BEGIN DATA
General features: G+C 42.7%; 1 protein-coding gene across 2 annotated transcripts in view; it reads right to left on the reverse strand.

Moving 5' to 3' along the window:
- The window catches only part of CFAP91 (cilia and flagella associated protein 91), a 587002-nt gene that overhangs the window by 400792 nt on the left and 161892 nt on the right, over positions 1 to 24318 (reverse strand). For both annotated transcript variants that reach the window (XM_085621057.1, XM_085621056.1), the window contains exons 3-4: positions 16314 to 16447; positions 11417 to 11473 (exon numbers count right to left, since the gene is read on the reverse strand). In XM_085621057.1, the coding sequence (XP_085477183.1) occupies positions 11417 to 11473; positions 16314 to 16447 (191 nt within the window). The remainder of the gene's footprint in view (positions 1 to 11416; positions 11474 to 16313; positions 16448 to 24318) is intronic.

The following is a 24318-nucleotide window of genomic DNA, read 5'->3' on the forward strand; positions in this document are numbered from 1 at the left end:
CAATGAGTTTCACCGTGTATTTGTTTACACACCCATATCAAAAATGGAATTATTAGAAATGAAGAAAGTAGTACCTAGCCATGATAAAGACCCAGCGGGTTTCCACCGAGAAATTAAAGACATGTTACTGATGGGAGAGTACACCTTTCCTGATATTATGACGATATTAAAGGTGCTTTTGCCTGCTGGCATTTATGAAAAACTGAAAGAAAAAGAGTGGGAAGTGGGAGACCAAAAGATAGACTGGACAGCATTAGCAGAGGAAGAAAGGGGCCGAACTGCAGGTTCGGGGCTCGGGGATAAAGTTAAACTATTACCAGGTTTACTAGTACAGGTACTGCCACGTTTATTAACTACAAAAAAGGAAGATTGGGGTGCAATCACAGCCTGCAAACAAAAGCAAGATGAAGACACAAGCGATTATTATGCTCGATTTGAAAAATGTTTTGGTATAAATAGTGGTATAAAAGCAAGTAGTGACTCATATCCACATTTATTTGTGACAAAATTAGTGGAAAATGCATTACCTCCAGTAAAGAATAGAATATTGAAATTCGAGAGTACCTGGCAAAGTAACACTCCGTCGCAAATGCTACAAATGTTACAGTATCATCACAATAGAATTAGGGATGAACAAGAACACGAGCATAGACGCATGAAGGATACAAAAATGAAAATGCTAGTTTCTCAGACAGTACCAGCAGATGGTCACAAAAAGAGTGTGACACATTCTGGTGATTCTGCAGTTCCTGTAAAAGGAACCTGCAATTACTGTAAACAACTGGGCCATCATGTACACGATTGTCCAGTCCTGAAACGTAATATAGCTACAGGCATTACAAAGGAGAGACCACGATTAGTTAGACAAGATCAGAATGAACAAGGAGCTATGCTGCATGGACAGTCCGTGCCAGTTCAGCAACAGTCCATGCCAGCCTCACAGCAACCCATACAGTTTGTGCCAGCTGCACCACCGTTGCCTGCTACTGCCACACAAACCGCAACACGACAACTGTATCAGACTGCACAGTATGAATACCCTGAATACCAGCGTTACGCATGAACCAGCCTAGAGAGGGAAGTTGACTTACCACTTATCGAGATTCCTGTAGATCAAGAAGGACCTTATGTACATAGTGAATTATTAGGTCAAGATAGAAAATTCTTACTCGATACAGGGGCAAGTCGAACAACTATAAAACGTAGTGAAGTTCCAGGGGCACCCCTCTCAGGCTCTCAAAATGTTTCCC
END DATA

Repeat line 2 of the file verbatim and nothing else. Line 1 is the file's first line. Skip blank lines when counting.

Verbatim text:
Moving 5' to 3' along the window: